The first four trading days of January got the market off to a good start for the year and the January Barometer followers are again touting the success of their indicator. Proponents claim since 1950, the direction of the market for the year has been predicted by the direction of the market during the month of January with 87.7% accuracy.
An article in today’s Wall Street Journal notes the time periods over which Barometer is measured raise doubt as to Barometer’s value as a predictor. Since 1972, the year in which the January Barometer was first described, January’s market action accurately forecast the direction of the market 64% of the time. Even this sounds like it may be useful until the author goes on to point out if there had been an indicator which predicted the market would go up every year, it would have been right 76% of the time over the same time period.
So the old saying, “time in the market is more important than timing the market”, might be a more useful rule for success over the lifespan of our financial plans. Considering recent gains and all of the time we will spend in the market, it is worth reviewing another set of market facts:
These too are simply averages. The timing of these downdrafts cannot consistently be predicted. In order to shield our actions from our emotions and biases we need to remind ourselves declines happen regularly. It is also worth noting during every one of the larger declines we heard, “… but this time is different”. So far, they have all been the same and our portfolios survived and grew. We must keep our emotions in check as the year progresses.
What We Are Watching So You Don’t Have To
On The One Hand
- Total construction spending increased 0.9% in November, nearly twice the consensus expectation. In addition, October was revised upward to 0.6% from 0.5%. Annually, total construction spending increased at a seasonally adjusted rate of 4.1%.
- The ISM Manufacturing Index rose to 54.7 in December, up from 53.2 in November, and finished at its highest level of the year.
- U.S. light vehicle sales in December were a seasonally adjusted annual rate of 18.43 million units, 5.2% above the December 2015 rate of 17.52 million units.
- Initial jobless claims declined 28,000 to 235,000 for the week ending December 31. Continuing claims for the week ending December 24 increased by 16,000 to 2.112 million.
- The ISM Non-Manufacturing Index for December was unchanged from the November release of 57.2.
- December nonfarm payrolls increased by 156,000, below expectations. The disappointment was offset by revisions in November payrolls which increased to 204,000 from 178,000 and October which were revised lower to 135,000 from 142,000. The unemployment rate was 4.7%.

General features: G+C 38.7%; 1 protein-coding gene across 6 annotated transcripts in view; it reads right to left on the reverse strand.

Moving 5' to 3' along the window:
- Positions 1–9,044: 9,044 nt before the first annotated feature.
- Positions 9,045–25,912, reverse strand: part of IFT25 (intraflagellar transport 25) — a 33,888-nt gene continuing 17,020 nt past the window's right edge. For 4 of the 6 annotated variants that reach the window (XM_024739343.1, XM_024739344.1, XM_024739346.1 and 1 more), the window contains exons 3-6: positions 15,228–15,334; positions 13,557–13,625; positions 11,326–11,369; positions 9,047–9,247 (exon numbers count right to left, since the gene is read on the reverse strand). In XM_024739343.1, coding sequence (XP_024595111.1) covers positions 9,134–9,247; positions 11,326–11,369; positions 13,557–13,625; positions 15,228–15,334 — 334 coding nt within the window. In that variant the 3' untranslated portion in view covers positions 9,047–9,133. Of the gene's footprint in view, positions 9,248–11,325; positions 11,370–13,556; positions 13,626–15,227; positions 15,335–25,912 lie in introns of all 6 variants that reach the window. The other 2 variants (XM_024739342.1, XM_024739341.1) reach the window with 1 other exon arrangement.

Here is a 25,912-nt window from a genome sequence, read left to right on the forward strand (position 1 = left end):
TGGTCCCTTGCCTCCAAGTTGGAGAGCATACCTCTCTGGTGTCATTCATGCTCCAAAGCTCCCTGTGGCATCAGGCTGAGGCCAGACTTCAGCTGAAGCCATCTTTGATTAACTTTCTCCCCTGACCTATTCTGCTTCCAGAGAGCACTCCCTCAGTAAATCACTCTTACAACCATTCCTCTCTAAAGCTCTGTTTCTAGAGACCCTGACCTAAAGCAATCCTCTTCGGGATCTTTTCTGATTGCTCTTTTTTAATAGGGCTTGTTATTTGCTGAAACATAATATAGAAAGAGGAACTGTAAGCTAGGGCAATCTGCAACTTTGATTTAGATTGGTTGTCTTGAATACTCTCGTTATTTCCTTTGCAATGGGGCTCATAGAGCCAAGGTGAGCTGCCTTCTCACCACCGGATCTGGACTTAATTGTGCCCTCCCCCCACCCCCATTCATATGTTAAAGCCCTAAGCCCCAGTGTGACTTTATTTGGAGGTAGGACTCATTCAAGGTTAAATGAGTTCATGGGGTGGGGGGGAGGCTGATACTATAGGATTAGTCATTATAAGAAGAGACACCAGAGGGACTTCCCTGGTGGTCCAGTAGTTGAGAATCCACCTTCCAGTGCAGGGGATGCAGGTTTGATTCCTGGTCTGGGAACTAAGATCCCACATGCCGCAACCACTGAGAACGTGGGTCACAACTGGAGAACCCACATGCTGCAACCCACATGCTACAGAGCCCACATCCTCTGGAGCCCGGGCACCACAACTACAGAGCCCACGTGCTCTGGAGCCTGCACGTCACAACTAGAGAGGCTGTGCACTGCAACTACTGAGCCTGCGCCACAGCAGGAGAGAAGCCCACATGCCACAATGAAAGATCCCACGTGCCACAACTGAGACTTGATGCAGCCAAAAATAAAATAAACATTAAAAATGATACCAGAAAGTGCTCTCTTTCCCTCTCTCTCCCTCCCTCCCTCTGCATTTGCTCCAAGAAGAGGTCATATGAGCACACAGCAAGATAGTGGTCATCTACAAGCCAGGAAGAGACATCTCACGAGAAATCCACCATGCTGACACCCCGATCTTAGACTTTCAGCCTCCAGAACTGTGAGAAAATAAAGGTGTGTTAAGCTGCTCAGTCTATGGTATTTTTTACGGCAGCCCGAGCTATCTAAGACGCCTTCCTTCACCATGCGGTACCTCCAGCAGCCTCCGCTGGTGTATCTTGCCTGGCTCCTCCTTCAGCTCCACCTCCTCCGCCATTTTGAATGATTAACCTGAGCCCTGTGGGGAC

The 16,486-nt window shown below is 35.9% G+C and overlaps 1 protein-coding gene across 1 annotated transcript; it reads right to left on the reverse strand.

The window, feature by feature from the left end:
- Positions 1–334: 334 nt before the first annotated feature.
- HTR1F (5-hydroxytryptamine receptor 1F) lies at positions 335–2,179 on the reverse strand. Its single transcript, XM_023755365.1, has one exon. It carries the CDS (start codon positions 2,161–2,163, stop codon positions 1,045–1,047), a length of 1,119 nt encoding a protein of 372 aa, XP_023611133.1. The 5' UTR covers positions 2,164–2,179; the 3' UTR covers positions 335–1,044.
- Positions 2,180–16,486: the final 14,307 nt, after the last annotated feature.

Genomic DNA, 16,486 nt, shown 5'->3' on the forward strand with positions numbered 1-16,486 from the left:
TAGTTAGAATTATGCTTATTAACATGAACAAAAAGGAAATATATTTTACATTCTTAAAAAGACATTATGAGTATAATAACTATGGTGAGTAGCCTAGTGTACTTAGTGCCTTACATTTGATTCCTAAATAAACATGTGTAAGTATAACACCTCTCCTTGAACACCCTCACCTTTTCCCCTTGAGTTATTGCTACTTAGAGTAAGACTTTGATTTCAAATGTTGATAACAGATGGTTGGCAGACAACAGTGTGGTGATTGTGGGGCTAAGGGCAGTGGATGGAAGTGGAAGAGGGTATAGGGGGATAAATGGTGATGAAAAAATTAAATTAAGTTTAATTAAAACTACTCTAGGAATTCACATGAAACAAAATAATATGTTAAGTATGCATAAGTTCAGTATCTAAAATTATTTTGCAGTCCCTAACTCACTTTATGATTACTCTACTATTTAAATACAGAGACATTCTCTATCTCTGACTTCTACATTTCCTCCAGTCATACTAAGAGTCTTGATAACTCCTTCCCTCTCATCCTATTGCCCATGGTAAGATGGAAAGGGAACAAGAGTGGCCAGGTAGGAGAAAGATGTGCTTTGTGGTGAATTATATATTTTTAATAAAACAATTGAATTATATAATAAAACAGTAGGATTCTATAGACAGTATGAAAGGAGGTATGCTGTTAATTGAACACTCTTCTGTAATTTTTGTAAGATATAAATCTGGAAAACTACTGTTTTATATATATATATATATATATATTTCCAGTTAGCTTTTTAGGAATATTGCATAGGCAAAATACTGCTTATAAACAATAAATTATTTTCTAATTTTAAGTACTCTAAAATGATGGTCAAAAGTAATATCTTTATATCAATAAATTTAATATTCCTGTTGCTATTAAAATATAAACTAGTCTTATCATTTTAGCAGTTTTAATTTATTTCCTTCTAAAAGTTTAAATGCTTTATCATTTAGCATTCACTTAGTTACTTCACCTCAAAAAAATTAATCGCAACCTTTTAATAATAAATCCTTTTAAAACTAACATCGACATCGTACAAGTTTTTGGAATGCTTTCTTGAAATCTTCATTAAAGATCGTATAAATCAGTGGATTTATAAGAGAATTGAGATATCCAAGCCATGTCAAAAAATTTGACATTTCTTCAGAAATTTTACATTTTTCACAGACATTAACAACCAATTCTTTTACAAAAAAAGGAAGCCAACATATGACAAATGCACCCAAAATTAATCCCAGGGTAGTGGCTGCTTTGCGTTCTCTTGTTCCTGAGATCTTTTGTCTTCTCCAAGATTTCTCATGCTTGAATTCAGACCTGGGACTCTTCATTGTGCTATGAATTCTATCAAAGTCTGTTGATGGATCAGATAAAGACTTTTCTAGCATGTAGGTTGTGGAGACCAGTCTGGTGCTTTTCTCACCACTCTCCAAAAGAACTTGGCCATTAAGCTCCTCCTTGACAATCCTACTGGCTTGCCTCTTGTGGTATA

- December average hourly earnings increased 0.4%. Average hourly earnings have risen 2.9% over the last twelve months. The average workweek was 34.3 hours.
On The Other Hand
- The Trade Balance widened in November to $45.2 billion from a revised deficit of $42.4 billion for October. November exports were $0.4 billion less than October exports and imports were $2.4 billion greater than October imports.
- New orders for manufactured goods declined 2.4% in November. October orders were revised upward to +2.8% from +2.7%.
All Else Being Equal
Brian Wesbury, Chief Economist at First Trust provides some additional thoughts on trade, the petroleum market, GDP growth.
Another ongoing factor affecting trade with the rest of the world is the trend decline in US petroleum product imports. Although the dollar value of petroleum imports increased 7.6% in November, and are up 15% from a year ago, we don’t expect this to last. Since OPEC decided to cut oil production, prices have increased north of $50. As a result, expect more oil production to come back online in the United States and the petroleum import trend to revert lower. Back in 2005, US petroleum and petroleum product imports were eleven times exports. In November, these imports were 1.7 times exports. This is also why oil prices have not spiked back to old highs even though the Middle East is in turmoil. The US has become an important global petroleum producer, bringing a stabilizing effect to the world. Overall, we expect real GDP growth to accelerate in 2017 and expect some widening in the overall trade deficit as US consumers buy imports with their healthy gains in income. This will happen despite efforts by the incoming president to reverse the trade gap, which is ultimately driven by capital flows into the US. If we make the US a better place to invest global capital – and it’s likely President Trump and Congress will do that – the overall trade deficit will grow, not shrink.
Last Week’s Market
The Week Ahead